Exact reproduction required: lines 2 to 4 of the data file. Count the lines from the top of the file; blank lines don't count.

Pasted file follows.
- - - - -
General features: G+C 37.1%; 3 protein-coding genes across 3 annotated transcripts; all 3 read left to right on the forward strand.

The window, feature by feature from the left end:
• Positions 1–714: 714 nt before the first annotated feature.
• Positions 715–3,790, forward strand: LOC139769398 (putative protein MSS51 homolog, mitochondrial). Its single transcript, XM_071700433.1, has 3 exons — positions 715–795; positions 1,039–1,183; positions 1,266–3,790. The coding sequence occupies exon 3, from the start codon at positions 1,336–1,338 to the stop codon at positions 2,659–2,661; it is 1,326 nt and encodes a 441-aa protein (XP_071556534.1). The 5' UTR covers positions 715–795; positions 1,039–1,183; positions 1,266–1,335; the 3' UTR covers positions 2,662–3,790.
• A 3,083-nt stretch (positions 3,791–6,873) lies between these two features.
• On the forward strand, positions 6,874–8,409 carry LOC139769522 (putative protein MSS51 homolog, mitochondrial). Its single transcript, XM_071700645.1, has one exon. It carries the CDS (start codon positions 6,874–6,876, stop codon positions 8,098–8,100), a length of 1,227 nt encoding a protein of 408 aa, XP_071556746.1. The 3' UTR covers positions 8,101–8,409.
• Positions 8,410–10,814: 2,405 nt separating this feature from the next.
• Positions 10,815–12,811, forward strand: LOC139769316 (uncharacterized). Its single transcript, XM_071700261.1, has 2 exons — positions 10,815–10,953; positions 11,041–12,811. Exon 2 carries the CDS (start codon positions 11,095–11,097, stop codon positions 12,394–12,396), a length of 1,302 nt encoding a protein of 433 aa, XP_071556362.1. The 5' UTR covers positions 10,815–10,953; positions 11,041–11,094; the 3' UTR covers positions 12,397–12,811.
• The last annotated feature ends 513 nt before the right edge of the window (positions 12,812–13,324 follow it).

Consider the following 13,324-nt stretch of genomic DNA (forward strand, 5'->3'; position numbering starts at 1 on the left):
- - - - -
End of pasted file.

The window, feature by feature from the left end:
• Positions 1–714: 714 nt before the first annotated feature.
• Positions 715–3,790, forward strand: LOC139769398 (putative protein MSS51 homolog, mitochondrial). Its single transcript, XM_071700433.1, has 3 exons — positions 715–795; positions 1,039–1,183; positions 1,266–3,790. The coding sequence occupies exon 3, from the start codon at positions 1,336–1,338 to the stop codon at positions 2,659–2,661; it is 1,326 nt and encodes a 441-aa protein (XP_071556534.1). The 5' UTR covers positions 715–795; positions 1,039–1,183; positions 1,266–1,335; the 3' UTR covers positions 2,662–3,790.